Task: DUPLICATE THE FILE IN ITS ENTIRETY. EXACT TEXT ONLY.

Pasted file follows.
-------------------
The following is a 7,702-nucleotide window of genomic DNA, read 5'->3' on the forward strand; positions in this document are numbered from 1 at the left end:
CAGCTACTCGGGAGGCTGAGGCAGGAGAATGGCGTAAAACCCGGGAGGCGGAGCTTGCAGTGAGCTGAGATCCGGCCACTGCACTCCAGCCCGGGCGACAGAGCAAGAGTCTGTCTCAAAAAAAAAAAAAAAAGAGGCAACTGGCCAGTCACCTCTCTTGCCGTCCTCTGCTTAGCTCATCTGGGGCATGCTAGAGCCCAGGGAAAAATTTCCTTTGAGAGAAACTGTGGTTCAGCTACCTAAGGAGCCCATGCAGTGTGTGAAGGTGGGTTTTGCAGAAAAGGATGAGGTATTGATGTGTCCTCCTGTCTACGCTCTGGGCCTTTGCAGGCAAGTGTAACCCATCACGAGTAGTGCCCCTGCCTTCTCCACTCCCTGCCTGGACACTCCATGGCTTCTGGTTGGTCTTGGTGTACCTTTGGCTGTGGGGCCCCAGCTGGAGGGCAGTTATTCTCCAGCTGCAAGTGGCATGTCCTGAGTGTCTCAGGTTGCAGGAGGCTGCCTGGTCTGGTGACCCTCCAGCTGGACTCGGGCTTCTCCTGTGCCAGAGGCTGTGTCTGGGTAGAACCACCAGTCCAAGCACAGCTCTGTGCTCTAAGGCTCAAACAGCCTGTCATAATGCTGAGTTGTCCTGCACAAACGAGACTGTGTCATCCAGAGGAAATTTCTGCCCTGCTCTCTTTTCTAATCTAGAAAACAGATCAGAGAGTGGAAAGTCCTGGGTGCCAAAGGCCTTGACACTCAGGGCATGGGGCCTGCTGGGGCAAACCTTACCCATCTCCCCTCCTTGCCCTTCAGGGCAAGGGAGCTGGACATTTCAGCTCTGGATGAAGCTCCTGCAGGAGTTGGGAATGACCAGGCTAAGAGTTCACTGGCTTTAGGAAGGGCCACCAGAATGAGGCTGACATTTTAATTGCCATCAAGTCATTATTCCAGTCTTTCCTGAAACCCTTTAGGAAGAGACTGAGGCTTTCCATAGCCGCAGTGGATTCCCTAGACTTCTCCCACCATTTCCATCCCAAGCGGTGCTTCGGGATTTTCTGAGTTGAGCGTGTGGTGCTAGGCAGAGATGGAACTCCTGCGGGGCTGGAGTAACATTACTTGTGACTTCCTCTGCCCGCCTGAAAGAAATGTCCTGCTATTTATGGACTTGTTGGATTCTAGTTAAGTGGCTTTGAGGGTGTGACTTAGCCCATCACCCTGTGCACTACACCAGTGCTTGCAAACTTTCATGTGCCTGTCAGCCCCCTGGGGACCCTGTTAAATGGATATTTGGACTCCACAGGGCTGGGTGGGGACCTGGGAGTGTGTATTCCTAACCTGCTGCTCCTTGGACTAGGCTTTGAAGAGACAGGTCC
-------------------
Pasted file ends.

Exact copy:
The following is a 7,702-nucleotide window of genomic DNA, read 5'->3' on the forward strand; positions in this document are numbered from 1 at the left end:
CAGCTACTCGGGAGGCTGAGGCAGGAGAATGGCGTAAAACCCGGGAGGCGGAGCTTGCAGTGAGCTGAGATCCGGCCACTGCACTCCAGCCCGGGCGACAGAGCAAGAGTCTGTCTCAAAAAAAAAAAAAAAAGAGGCAACTGGCCAGTCACCTCTCTTGCCGTCCTCTGCTTAGCTCATCTGGGGCATGCTAGAGCCCAGGGAAAAATTTCCTTTGAGAGAAACTGTGGTTCAGCTACCTAAGGAGCCCATGCAGTGTGTGAAGGTGGGTTTTGCAGAAAAGGATGAGGTATTGATGTGTCCTCCTGTCTACGCTCTGGGCCTTTGCAGGCAAGTGTAACCCATCACGAGTAGTGCCCCTGCCTTCTCCACTCCCTGCCTGGACACTCCATGGCTTCTGGTTGGTCTTGGTGTACCTTTGGCTGTGGGGCCCCAGCTGGAGGGCAGTTATTCTCCAGCTGCAAGTGGCATGTCCTGAGTGTCTCAGGTTGCAGGAGGCTGCCTGGTCTGGTGACCCTCCAGCTGGACTCGGGCTTCTCCTGTGCCAGAGGCTGTGTCTGGGTAGAACCACCAGTCCAAGCACAGCTCTGTGCTCTAAGGCTCAAACAGCCTGTCATAATGCTGAGTTGTCCTGCACAAACGAGACTGTGTCATCCAGAGGAAATTTCTGCCCTGCTCTCTTTTCTAATCTAGAAAACAGATCAGAGAGTGGAAAGTCCTGGGTGCCAAAGGCCTTGACACTCAGGGCATGGGGCCTGCTGGGGCAAACCTTACCCATCTCCCCTCCTTGCCCTTCAGGGCAAGGGAGCTGGACATTTCAGCTCTGGATGAAGCTCCTGCAGGAGTTGGGAATGACCAGGCTAAGAGTTCACTGGCTTTAGGAAGGGCCACCAGAATGAGGCTGACATTTTAATTGCCATCAAGTCATTATTCCAGTCTTTCCTGAAACCCTTTAGGAAGAGACTGAGGCTTTCCATAGCCGCAGTGGATTCCCTAGACTTCTCCCACCATTTCCATCCCAAGCGGTGCTTCGGGATTTTCTGAGTTGAGCGTGTGGTGCTAGGCAGAGATGGAACTCCTGCGGGGCTGGAGTAACATTACTTGTGACTTCCTCTGCCCGCCTGAAAGAAATGTCCTGCTATTTATGGACTTGTTGGATTCTAGTTAAGTGGCTTTGAGGGTGTGACTTAGCCCATCACCCTGTGCACTACACCAGTGCTTGCAAACTTTCATGTGCCTGTCAGCCCCCTGGGGACCCTGTTAAATGGATATTTGGACTCCACAGGGCTGGGTGGGGACCTGGGAGTGTGTATTCCTAACCTGCTGCTCCTTGGACTAGGCTTTGAAGAGACAGGTCC